Gota: exposição oral 20 is one of Elilson’s most recent iterations of the work that he’s been building which first began years ago. The power in his work is an important aspect that materializes away from the space where the reading occurs, in local streets and sidewalks where Elilson spends the day collecting water from strangers; the water that he then consumes as part of his performance. This ritual seemingly simple is loaded with meanings and connotations that implicate society’s humanity. In big metropolitan cities where panhandling is as common as the skyscrapers that abound in the density of their landscapes, how often are you asked for spare change? How often do you spare it? And how often are you asked for food? Water? These questions remain dialectically conversive with what Elilson offers up in his writing. An unlikely exchange that harnesses people’s generosity from one place and into a cleansing ritual of sorts in another. Elilson’s drinking is an act of healing, a bathing, a rinsing of an interiority, a mouth doing the labor of speaking the truths of homophobia in a political climate where trans* and queer bodies are made even more vulnerable through the hate mongering rhetoric of self-proclaimed homophobic president Jair Bolsonaro. [1] Fear of escalated hate crimes since he’s been elected permeate amongst marginalized communities, and rightfully so. Dubbed the Trump of the Tropics, Bolsonaro has also advocated for police to kill criminals more freely. Elilson’s use of water initiated as a public demand for accountability in the school he taught at where a homophobic graffiti Viado bom é viado morto (A good fagot is a dead faggot) appeared one day on campus. He took to school grounds and asked students for water that he collected and used to scrub the graffiti off the wall. His quiet yet subversive request for water from strangers amasses power and weight as his bucket fills up and is transformed through his public testaments, through his queer body, into a substance, a material inextricable from it’s origins-potentially homophobic, hateful, potentially a threat to Elilson himself that provides hydration and soothing when spoken truths that are hard to swallow are made visible. However herein also lies the challenge of accountability; it is a task we must all participate in, in witnessing the ugliest and horrid realities that we all as humans have the potential to enact and become.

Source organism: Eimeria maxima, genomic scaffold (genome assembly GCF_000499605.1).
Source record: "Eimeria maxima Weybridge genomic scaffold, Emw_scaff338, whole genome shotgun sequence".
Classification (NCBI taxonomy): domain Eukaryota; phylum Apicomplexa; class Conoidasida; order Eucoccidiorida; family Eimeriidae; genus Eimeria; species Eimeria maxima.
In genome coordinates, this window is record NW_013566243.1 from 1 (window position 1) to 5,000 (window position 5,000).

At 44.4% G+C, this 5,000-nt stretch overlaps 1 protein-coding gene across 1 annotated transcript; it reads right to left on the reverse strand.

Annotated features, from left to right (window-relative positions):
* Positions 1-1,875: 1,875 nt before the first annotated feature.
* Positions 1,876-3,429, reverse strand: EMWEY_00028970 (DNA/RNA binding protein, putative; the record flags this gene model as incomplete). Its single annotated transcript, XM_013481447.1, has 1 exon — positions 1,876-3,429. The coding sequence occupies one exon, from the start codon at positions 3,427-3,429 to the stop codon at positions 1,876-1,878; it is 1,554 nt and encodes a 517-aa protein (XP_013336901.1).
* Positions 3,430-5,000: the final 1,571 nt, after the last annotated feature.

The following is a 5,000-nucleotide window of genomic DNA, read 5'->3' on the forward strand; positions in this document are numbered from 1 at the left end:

Elilson calls on the resilient labor of transformation and the labor it takes to maintain change a constant force; for even while we hold water collected in the spirit of generosity, it is precarious and can easily spill and be wielded to break the work of building a space, a community, a world through compassion, attentive seeing, and deep listening.